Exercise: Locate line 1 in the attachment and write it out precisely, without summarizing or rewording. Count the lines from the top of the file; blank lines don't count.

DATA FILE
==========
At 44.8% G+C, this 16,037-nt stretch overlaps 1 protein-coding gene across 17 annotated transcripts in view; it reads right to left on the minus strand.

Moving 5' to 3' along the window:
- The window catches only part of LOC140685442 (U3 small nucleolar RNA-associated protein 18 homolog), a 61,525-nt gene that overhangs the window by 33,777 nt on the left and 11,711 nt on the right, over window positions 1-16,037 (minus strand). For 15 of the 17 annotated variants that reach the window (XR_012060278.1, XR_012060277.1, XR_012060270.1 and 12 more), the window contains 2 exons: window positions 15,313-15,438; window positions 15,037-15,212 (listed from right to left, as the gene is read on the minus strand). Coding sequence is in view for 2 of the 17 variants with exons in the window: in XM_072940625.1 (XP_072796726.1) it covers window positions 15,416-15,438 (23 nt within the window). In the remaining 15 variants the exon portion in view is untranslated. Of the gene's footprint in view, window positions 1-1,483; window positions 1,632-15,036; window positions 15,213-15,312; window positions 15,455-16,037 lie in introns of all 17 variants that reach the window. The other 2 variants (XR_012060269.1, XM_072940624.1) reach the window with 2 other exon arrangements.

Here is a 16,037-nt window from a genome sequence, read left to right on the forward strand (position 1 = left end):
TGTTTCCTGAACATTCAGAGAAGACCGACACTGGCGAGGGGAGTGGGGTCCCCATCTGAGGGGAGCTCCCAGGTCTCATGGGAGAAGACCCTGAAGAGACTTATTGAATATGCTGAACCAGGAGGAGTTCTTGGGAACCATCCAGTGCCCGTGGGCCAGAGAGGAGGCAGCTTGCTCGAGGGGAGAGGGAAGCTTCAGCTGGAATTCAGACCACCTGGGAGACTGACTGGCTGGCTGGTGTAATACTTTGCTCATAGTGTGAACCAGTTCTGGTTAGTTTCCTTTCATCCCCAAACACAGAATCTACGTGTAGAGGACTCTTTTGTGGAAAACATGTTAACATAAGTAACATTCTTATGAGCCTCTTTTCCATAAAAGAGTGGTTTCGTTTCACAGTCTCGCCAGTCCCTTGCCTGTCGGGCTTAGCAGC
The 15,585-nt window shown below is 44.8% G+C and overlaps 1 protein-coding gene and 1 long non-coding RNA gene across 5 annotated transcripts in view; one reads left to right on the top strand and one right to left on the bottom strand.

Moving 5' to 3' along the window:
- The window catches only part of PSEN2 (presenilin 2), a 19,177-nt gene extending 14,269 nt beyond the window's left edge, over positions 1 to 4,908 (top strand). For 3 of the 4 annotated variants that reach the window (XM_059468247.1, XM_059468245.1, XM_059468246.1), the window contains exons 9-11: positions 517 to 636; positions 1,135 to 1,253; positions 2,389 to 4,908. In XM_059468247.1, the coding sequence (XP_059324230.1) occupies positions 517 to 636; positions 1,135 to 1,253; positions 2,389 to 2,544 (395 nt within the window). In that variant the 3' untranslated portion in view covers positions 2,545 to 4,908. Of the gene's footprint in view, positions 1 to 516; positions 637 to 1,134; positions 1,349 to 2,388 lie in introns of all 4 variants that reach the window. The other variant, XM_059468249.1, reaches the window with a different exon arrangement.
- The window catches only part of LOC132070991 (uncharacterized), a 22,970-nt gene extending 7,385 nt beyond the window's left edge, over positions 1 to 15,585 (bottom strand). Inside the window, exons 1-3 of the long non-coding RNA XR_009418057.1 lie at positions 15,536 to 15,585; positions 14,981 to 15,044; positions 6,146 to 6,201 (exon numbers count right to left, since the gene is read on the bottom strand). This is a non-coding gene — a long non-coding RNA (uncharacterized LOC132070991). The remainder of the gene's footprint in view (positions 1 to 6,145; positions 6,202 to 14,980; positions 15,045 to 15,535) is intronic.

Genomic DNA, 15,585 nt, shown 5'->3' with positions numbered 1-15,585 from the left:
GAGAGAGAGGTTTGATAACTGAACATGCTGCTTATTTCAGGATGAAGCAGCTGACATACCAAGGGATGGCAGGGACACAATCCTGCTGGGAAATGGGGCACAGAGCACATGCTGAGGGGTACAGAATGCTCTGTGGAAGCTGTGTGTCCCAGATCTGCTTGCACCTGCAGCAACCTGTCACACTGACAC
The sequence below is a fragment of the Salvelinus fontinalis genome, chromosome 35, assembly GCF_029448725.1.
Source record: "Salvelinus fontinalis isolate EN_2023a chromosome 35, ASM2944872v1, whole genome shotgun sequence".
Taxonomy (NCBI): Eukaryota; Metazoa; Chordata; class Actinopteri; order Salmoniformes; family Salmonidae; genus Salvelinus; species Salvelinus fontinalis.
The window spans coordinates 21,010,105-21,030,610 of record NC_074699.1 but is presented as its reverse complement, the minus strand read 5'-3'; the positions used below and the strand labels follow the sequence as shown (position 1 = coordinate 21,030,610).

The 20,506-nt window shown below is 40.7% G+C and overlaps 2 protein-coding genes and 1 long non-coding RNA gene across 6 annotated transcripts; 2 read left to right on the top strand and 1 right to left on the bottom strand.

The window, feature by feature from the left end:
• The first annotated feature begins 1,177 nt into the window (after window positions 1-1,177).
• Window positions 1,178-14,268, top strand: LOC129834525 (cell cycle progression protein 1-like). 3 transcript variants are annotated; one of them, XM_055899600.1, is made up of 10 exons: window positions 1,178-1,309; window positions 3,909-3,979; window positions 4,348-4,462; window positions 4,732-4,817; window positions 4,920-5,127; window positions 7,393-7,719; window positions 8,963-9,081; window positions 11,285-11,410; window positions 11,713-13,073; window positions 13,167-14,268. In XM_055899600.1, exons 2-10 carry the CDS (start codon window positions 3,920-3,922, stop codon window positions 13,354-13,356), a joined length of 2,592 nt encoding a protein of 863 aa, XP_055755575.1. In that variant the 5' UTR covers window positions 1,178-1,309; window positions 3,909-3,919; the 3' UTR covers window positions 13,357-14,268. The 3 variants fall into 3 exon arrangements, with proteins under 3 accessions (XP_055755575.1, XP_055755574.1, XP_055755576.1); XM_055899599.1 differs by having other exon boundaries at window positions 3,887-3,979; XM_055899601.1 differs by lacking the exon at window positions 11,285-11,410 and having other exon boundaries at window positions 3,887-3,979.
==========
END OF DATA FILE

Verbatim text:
At 44.8% G+C, this 16,037-nt stretch overlaps 1 protein-coding gene across 17 annotated transcripts in view; it reads right to left on the minus strand.